Not infrequently, The New York Times supplements its regular offerings with a “special section,” a home for special content on special topics or special events-and for the advertisers who want to read about these topics! We will be reviewing these sections in this space.
Today: “The Business of Green.”
The section’s lead story, “Storm Over the Chamber,” concerns turmoil within the Chamber of Commerce. The accompanying photo illustration incorporates a picture of lightning courtesy of Getty Images and a picture of the Chamber of Commerce courtesy of the AP.
The second front-page article catalogues the difficulties of wind and solar energy, like still summer afternoons and passing clouds. In California, for example, Governor Arnold Schwarzenegger hopes to meet 33 percent of the state’s energy needs from renewable sources–but this is challenging:
To hit the goal of 33 percent, there will be hours when California must run at about 50 percent renewable energy–mostly wind–to balance out the hours when the wind does not blow. That is hard, because the wind blows best at night, when demand is low, and already there are night hours when the system cannot use all the energy available, because there is so little demand.
The article provides readers with many examples and analogies. The current grid is “like a sheet cake in a flimsy box, which will hold together only as long as it is supported from many points”; “capacity” is an important concept because it describes situations like “stepping out of the shower and turning on the hair dryer without calling the electricity company to ask permission.” One 2003 night in wind-powered Texas, a cold front so exacerbated energy demands that electric clocks in the state began to run a quarter of a percent slow. “Had the slowdown lasted an hour,” the article notes, “Texas would have been nine seconds behind the rest of the world.”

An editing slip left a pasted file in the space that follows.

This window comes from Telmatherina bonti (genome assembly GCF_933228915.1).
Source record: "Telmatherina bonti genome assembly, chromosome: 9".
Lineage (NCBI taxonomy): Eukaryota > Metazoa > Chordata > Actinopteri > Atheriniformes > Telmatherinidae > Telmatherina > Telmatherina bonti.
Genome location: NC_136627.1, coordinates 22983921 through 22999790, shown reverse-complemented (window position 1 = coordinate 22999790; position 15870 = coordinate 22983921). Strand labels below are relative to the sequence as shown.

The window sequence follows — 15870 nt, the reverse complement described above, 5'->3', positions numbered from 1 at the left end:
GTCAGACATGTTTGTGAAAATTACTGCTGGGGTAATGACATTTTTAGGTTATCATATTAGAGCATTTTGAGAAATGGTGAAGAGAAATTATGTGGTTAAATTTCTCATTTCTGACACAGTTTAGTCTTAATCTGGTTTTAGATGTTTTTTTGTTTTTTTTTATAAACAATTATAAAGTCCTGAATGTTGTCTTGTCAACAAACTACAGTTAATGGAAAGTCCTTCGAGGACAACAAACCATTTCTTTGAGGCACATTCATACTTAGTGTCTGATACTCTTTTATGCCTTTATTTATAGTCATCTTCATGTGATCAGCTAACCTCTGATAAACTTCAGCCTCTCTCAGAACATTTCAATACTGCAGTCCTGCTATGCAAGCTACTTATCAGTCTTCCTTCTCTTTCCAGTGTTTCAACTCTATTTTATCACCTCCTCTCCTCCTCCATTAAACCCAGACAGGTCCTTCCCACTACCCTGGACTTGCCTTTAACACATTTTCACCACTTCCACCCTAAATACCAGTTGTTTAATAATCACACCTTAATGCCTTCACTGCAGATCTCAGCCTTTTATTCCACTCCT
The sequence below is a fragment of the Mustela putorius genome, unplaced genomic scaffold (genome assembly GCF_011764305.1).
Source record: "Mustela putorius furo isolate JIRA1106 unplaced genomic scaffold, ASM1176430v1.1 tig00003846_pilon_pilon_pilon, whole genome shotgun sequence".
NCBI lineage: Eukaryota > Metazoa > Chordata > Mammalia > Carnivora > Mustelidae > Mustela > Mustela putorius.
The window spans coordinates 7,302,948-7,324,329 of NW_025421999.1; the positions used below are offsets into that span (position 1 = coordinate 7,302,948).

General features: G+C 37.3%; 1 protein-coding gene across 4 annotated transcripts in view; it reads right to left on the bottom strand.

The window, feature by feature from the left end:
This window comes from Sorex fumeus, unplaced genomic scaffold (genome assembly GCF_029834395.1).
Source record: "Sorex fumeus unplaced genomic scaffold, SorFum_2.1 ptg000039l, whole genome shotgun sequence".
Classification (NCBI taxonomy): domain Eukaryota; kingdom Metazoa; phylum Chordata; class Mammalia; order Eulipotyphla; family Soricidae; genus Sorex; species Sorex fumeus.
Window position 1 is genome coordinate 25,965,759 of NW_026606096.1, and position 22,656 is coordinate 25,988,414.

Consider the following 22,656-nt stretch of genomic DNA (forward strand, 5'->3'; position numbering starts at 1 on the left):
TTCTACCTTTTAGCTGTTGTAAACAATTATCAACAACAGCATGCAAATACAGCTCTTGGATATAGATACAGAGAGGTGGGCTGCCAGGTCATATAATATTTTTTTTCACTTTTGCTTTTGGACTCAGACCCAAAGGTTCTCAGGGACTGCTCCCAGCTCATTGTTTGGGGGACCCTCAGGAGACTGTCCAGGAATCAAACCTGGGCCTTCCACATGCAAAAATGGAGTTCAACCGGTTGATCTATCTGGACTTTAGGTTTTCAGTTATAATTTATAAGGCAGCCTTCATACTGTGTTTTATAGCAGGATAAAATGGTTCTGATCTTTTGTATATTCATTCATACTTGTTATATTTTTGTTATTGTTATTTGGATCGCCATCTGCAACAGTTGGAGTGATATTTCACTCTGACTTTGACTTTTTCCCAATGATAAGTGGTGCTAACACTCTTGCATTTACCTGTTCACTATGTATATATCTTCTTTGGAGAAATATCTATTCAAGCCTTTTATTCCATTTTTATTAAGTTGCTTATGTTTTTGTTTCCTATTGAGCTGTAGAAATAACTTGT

But some purveyors of wind energy are heading out to sea with floating turbines. “Farther offshore,” we learn, “winds are stronger and more consistent, with no surface obstructions to slow the air down.”
Other articles explore a recession-induced energy surplus (“Can it last? And would that be a good thing?”), companies’ desire for government incentives to act greener, and the “profitable but unglamorous field [of] automating power, gas, and water meters.”
The eight-page section features one quarter-page ad, one junior-page ad, two ninth-page ads, one half-page ad and two full-page ads.